Update, 3/26/19: As reported by TechRadar this morning ASUS has responded to the issue and implemented a fix to the latest version of Live Update (version 3.6.8) which provides "an enhanced end-to-end encryption mechanism" for the software. ASUS states that they "have also updated and strengthened our server-to-end-user software architecture to prevent similar attacks from happening in the future”. The company has also released a software tool to see if your system is affected, available directly from ASUS here (ZIP file).
Further, Bloomberg reports today that ASUS has disputed the numbers from the Kaspersky report, stating the attacks impacted only several hundred devices – and not "over a million" as had been estimated by Kaspersky. An ASUS spokesperson also said that "the company had since helped customers fix the problem, patched the vulnerability and updated their servers," in a statement quoted in the Bloomberg report.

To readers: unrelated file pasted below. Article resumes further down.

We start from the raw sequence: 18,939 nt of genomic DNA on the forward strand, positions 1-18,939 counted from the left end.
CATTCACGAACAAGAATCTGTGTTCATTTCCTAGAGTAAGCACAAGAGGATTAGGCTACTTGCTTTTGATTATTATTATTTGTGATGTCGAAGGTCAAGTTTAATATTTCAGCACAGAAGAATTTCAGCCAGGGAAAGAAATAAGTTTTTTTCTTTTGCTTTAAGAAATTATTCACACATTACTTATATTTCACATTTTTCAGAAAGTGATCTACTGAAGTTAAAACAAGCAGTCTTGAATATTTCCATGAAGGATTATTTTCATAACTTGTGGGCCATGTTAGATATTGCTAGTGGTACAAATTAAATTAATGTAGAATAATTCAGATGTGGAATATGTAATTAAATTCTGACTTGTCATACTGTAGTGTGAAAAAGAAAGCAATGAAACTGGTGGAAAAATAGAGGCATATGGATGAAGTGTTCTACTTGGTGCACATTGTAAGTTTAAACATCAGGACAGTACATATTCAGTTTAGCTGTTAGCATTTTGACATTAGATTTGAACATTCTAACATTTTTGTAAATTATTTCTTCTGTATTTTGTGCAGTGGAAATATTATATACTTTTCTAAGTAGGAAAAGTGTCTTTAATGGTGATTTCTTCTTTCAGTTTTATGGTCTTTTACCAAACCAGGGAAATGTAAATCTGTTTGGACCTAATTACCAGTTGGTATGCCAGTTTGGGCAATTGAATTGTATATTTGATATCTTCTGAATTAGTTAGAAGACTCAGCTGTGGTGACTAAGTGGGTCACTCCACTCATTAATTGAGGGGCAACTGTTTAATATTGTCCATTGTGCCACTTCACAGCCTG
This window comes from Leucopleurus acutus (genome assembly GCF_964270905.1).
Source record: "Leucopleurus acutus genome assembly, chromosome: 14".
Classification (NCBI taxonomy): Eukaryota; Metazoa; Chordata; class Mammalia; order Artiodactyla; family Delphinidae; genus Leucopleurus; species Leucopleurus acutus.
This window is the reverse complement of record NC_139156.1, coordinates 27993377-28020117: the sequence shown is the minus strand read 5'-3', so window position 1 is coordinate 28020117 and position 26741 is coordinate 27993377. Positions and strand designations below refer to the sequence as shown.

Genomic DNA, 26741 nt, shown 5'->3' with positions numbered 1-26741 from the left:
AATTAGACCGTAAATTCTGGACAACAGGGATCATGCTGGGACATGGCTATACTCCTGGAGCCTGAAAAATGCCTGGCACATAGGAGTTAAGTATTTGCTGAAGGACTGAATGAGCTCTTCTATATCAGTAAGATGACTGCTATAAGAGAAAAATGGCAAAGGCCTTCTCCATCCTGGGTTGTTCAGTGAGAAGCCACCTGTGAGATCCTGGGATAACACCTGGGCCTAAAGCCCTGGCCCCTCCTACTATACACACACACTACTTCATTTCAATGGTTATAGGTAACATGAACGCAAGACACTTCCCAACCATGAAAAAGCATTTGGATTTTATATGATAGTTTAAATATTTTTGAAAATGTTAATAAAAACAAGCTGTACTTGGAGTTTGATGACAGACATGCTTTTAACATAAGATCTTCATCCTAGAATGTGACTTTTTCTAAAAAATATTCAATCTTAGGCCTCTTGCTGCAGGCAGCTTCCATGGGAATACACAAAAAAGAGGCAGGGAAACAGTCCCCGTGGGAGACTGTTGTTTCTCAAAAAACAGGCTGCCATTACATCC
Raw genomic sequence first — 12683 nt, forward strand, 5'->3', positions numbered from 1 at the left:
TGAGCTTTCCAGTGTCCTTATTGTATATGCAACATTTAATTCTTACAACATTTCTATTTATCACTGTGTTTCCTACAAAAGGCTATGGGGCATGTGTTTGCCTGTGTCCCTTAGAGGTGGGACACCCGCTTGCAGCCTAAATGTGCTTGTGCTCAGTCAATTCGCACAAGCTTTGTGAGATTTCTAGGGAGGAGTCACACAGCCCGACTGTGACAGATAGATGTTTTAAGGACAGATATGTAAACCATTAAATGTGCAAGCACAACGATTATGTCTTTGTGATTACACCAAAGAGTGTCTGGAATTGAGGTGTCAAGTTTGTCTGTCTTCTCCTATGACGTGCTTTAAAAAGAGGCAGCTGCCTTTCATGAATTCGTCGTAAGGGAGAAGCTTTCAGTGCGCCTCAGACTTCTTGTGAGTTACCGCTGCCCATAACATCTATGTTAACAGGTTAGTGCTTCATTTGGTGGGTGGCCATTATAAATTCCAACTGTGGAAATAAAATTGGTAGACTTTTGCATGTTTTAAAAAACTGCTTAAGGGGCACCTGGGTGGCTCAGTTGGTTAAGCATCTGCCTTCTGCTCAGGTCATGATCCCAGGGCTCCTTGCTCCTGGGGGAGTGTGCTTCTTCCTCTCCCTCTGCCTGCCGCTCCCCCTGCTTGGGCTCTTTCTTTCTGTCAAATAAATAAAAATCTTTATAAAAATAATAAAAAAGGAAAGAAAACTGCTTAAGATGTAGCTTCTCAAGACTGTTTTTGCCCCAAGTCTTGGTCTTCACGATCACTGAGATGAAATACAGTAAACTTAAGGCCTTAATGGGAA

The original news post follows.
Today, unfortunately, we have a perfect example of a supply chain attack posted at Slashdot and a very good reason for anyone using ASUS products to do a full scan on their systems as soon as they can. It seems that attackers compromised the ASUS update server, forged two different ASUS digital certificates and pushed out malware to about a half million customers when their machines ran an auto-update. Kaspersky Labs published details on their findings this afternoon as well, cautioning that "the investigation is still in progress and full results and technical paper will be published during SAS 2019 conference in Singapore".
What makes this even more interesting is that the infection was looking for 600 specific MAC addresses, when it found one it would immediately reach out to another server to install additional payload. This does not mean those without one of the listed MAC addresses is safe, the infection could still be there and modified to install additional nastiness on all infected machines. According to the information from Motherboard, Kaspersky first detected this in January and have reached out to ASUS several times, as did Motherboard who "has not heard back from the company".
"The researchers estimate half a million Windows machines received the malicious backdoor through the ASUS update server, although the attackers appear to have been targeting only about 600 of those systems. The malware searched for targeted systems through their unique MAC addresses."
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